How much forest-based biomass is available?

Understanding how to efficiently produce biofuel in Michigan requires a solid grasp of how much woody biomass is physically present, how much can be harvested, and how much of the harvest can be used to produce biofuel.

Although solving this problem at first seems straightforward, it is actually quite complex when you consider the difficulty of measuring all the trees in the state. Forest inventory data and Geographic Information Systems (GIS) are being used to estimate the amount of woody material in Michigan and its proximity to proposed refineries, such as the one in Kinross, Michigan.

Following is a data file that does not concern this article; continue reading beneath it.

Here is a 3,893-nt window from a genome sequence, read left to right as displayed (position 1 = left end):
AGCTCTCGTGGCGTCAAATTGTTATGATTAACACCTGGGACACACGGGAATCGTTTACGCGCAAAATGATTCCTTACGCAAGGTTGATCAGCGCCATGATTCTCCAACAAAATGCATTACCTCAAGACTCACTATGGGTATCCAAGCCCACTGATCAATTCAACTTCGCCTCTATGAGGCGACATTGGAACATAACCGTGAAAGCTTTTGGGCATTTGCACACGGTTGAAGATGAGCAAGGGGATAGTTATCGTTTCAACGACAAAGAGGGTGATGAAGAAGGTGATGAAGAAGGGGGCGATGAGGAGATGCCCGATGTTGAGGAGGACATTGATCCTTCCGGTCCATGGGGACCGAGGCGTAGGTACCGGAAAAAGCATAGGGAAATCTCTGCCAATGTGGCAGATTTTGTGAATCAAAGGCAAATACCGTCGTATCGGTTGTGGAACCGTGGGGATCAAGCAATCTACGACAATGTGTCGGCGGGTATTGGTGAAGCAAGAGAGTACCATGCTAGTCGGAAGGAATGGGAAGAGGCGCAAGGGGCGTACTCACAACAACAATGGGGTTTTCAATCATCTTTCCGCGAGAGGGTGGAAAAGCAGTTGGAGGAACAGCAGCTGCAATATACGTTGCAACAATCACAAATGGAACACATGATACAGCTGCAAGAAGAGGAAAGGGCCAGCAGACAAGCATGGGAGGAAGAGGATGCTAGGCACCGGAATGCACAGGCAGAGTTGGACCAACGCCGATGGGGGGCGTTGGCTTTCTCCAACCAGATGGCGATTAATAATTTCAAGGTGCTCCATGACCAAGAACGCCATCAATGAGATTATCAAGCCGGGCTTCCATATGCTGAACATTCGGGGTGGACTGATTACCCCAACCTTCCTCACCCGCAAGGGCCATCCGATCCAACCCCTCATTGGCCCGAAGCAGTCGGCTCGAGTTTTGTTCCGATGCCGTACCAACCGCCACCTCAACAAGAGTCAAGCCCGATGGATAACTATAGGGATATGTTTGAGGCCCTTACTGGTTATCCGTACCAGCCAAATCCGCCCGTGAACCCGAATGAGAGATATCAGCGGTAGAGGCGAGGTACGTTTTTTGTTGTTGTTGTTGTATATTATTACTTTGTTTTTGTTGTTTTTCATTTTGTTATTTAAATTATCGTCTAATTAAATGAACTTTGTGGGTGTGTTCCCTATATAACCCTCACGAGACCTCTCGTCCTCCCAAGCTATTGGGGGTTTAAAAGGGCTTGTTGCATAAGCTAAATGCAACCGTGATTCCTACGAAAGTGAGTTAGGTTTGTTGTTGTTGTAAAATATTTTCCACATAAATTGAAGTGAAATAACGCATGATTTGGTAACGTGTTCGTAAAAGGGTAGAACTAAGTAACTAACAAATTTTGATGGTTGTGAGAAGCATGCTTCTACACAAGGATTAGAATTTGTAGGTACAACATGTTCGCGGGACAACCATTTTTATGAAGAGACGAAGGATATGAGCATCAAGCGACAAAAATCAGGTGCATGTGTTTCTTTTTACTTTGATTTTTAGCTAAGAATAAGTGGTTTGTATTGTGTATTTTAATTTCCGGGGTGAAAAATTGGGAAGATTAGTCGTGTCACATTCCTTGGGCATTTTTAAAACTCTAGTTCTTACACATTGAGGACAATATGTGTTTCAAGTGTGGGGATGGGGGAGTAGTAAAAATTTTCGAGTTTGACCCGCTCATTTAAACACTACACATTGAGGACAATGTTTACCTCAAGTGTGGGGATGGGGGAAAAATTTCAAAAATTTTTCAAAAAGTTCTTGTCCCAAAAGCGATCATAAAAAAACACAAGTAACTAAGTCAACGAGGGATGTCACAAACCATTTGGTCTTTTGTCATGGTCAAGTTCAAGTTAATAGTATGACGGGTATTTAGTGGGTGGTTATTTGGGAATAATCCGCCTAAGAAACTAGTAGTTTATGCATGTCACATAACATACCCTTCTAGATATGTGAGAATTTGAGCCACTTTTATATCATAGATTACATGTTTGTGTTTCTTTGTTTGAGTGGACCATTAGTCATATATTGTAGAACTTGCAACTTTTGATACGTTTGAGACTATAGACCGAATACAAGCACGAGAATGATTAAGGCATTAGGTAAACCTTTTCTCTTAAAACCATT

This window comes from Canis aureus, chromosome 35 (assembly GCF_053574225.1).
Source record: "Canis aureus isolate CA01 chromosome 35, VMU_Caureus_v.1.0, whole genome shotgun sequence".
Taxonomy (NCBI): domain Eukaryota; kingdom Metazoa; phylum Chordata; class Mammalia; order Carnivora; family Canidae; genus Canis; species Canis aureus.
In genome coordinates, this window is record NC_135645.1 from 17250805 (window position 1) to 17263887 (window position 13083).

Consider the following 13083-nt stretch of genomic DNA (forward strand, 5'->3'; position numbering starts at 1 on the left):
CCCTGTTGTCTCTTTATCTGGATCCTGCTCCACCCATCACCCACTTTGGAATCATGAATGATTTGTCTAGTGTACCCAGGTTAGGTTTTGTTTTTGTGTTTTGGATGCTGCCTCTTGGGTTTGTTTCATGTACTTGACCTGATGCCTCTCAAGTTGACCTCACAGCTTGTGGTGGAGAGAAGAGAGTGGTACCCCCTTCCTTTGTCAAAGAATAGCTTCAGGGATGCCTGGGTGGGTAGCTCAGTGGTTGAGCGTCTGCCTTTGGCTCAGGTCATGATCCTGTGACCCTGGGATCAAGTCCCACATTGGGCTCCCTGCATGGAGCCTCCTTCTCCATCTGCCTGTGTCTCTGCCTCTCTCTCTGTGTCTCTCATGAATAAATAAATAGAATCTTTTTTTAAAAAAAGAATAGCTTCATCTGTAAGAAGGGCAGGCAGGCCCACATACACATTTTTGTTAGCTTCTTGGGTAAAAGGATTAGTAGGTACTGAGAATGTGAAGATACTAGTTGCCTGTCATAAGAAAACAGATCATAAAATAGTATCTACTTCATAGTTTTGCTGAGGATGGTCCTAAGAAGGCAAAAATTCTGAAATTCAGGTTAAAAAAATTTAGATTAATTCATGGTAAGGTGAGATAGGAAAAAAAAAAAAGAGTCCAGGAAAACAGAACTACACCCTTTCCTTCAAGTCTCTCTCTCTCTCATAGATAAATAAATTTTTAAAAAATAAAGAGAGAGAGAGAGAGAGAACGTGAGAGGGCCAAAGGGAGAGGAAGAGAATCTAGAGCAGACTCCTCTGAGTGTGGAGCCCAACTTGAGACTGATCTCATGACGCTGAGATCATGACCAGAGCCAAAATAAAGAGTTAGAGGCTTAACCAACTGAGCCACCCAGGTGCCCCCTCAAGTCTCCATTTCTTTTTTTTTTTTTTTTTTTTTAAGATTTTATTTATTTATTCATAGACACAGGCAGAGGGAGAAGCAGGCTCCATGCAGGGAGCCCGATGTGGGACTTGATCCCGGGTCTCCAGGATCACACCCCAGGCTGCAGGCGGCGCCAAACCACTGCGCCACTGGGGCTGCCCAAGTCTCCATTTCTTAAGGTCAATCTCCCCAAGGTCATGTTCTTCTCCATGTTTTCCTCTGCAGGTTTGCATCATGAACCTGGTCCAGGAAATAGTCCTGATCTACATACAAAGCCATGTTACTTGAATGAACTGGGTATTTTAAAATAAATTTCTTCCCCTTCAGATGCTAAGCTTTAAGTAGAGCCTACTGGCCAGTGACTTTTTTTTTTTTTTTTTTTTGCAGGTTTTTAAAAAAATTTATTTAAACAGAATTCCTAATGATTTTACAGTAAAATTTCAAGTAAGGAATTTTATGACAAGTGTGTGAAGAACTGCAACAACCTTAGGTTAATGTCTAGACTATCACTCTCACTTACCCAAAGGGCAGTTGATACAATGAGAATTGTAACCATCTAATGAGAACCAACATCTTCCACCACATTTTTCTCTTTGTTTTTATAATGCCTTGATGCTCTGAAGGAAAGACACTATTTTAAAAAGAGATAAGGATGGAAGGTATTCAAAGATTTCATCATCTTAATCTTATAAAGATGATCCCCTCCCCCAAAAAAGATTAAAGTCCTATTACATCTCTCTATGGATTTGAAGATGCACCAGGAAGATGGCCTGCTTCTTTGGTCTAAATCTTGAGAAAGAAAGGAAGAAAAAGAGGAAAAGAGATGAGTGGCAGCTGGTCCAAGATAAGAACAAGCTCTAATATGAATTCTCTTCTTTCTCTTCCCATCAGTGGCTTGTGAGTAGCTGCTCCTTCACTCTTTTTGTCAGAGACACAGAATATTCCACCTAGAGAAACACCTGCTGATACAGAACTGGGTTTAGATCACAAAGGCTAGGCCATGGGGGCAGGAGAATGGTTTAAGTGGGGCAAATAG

After determining how much woody material is present, there are still other factors that can affect wood availability. Different landowners may be managing their forested land in ways that produce more or less biomass. Landowners may also differ in their opinion of how much they want to harvest and sell. Additionally, there may be existing lands in Michigan that could be used for growing woody energy crops. Looking at each of these issues is necessary to develop a complete picture of current and potential biomass availability.